This article originally appeared in the May 2018 issue of Resource Recycling magazine. Subscribe today for access to all print content.


In the recycling industry, we’re well accustomed to thinking of the economic value of recovered material. But an expanding program from one hauler and materials processor shows the role discards can also play in the realm of art.

Recology, a private, employee-owned company, provides collection, recycling, disposal and composting services in more than 130 communities in California, Oregon and Washington.

The Recology San Francisco Artist in Residence (AIR) Program was founded in 1990 with the intention of educating the public about sustainability and resource conservation while supporting Bay Area artists. Over the last 28 years, more than 175 professional and college-student artists have had residencies, making art from the things San Franciscans have thrown away. The program has evolved to include a permanent art collection, off-site exhibitions, a 3-acre sculpture garden, an environmental learning center, and tours for more than 4,000 children and adults each year.

The Recology AIR effort is now a vital part of the San Francisco Bay Area art and environmental communities. Over the last eight years, Recology has worked with communities in Seattle, Portland and Astoria, Ore. to establish similar residency programs. It is the company’s hope that someday every community will have a resident artist creating artwork from the things people throw away, teaching important lessons of sustainability to help preserve our fragile planet.

Rolled out alongside curbside service

The Recology San Francisco AIR Program was conceived by artist and activist Jo Hanson, who in the 1970s began a practice of sweeping in front of her San Francisco home and gathering found materials into books that reflected daily life in the community. Hanson also organized city-wide street sweeping campaigns and tours of illegal dumping sites, and ultimately, an exhibition at San Francisco City Hall.

When her work came to the attention of city officials, she was invited to Recology San Francisco to see where the things she had been sweeping up were going. There, she saw a wealth of materials, and recognizing their value to artists, proposed the residency program.

Hanson’s idea coincided with the establishment of curbside recycling in San Francisco, which resulted from a 1989 state law. The legislation required all California jurisdictions to divert at least 50 percent of their waste from landfills by the year 2000. In San Francisco, city government worked with Recology to inspire citizens to use curbside recycling bins by teaching them how recycling helps protect the environment. The Recology AIR program was the most innovative part of an intensive education plan and the first program of its kind in the country.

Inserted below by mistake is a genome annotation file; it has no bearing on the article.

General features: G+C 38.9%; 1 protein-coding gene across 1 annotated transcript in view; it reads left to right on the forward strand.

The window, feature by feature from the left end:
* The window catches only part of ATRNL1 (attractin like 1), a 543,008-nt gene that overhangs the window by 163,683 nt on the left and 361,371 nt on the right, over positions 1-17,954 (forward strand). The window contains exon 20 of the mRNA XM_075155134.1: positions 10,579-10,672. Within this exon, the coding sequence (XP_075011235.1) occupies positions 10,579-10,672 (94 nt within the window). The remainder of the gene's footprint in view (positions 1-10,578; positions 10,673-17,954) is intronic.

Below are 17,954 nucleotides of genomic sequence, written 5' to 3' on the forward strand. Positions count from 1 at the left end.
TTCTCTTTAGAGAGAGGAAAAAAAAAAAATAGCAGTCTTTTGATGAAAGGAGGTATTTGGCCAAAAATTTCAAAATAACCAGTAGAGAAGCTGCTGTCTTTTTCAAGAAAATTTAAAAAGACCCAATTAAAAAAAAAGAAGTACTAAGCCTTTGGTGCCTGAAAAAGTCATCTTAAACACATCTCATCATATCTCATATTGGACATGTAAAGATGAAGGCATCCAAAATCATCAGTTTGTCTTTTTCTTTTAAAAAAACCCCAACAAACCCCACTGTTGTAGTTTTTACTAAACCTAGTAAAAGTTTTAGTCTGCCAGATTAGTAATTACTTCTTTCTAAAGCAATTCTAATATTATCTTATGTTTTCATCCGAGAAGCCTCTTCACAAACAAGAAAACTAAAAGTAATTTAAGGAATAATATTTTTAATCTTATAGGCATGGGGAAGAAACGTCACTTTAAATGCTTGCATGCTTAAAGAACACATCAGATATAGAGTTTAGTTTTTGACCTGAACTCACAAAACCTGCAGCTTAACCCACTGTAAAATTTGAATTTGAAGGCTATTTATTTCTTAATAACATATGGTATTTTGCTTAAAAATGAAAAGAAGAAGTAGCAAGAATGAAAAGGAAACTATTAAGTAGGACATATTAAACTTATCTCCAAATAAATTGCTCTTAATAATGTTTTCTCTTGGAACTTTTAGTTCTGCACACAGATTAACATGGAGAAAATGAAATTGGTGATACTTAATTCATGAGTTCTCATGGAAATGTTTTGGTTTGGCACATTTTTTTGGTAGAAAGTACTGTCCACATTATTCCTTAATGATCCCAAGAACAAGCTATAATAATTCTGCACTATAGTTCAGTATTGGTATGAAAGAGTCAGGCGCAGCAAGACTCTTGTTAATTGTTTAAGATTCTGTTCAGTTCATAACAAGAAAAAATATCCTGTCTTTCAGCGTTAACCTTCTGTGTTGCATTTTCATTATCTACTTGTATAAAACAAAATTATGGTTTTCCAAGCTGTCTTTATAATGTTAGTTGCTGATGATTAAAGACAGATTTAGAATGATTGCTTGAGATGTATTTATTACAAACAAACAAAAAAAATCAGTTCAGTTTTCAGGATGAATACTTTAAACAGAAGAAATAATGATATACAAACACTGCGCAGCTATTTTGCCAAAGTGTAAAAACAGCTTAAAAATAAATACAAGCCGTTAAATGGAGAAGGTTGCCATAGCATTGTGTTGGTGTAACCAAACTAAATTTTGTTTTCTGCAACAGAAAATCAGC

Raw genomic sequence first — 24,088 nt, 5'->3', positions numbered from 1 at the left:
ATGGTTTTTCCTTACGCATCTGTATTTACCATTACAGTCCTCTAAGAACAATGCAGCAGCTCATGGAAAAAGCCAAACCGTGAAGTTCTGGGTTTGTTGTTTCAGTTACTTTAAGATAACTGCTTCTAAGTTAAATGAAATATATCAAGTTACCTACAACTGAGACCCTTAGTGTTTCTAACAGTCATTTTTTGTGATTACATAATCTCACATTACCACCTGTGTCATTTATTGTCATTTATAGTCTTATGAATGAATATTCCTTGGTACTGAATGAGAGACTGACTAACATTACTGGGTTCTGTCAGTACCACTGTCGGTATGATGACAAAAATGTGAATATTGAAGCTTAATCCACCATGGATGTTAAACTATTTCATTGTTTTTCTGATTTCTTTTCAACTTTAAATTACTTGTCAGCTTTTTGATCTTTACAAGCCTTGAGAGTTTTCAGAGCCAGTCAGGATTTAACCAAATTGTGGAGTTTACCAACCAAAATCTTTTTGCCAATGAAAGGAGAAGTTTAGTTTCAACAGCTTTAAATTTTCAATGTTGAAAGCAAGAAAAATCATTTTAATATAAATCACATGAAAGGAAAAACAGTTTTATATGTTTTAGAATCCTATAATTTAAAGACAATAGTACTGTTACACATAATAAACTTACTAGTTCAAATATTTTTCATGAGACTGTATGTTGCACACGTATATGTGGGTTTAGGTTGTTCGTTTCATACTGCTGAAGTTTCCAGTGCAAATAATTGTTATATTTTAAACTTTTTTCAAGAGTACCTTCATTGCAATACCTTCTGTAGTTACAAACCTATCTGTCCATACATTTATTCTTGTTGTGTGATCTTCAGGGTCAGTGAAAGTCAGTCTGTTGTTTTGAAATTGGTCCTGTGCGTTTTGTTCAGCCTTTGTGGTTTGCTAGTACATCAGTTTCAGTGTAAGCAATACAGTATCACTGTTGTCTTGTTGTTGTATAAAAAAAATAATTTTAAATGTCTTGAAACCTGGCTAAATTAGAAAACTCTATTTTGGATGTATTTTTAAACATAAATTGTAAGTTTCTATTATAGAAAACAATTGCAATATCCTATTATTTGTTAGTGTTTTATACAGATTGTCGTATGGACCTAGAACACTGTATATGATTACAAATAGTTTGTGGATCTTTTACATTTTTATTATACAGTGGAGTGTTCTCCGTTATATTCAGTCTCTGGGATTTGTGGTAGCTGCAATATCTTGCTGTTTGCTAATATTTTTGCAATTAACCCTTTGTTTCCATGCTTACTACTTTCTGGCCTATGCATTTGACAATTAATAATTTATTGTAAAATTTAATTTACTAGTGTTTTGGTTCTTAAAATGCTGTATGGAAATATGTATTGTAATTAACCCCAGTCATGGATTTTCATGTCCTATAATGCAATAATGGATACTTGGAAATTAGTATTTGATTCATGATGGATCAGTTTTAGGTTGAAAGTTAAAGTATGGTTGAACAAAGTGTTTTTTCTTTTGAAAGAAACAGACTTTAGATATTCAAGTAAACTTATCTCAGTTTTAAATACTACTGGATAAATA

It continues to engage the local population. Each year, six professional artists and three college-student artists spend four months working on-site in studios at Recology San Francisco. Artists receive safety gear and training, and are given a cart to go “shopping” for materials in the Public Reuse and Recycling Area, better known as the public dump.

During their residencies, artists make work for a final public exhibition, and speak to tour groups about their art and residency experiences. Typically, more than 120 local artists apply each year for the six professional residency slots. Residency recipients are chosen by an advisory board of arts and environmental professionals and former Recology artists-in-residence. Artists receive a stipend, administrative support, access to tools and a postcard and promotion for their final exhibition. At the conclusion of their residencies, artists give three pieces to the company’s permanent art collection, and these pieces are shown in off-site exhibitions that promote recycling and reuse.

The off-site exhibitions have had profound effects. Perhaps most notable was the San Francisco International Airport’s 2013 exhibition “The Art of Recology: The Artist in Residence Program 1990-2013,” which took place in the airport’s United Terminal and presented over 100 pieces made by 45 artists. It was seen by more than 2.5 million people.

Between the on-site tours, various exhibitions and end-of-residency receptions, the program also provides environmental education for thousands of adults and children each year. Talking with the artists or seeing what can be created from “trash” can greatly impact how visitors think about their own consumption practices.

Works blend ingenuity and interconnection

Artists Meg Hartwig (right) and Max Cleary, who held residencies in Seattle last year.

One remarkable aspect of the program is that although all artists scavenge from the same pile, each person responds differently to what they find.

For instance, in 2007 Nathaniel Stookey composed “Junkestra,” a symphony using entirely found-object instruments. It has been performed by the San Francisco Symphony, has been released on the Innova classical music label, and in March 2018 was performed at the Kennedy Center for the

Performing arts in Washington, D.C.

Another artist, Ma Li, in 2015 spent her residency creating costumes, props and sets for a magical performance inspired by a Chinese legend that engaged the community and spoke to human connectiveness. The first part of the performance occurred at Recology San Francisco, and the second part took place at the San Francisco Asian Art Museum.

Internet artist Jenny Odell created the “Bureau of Suspended Objects” during her 2015 residency. She diligently researched and recorded information about each object she scavenged and provided scannable QR codes that would bring up the details on viewers’ mobile devices. Odell’s project, which still lives online, demonstrates that even the cheapest disposable items have a complex history, and it sheds light on the resources, time and energy used in their production and consumption.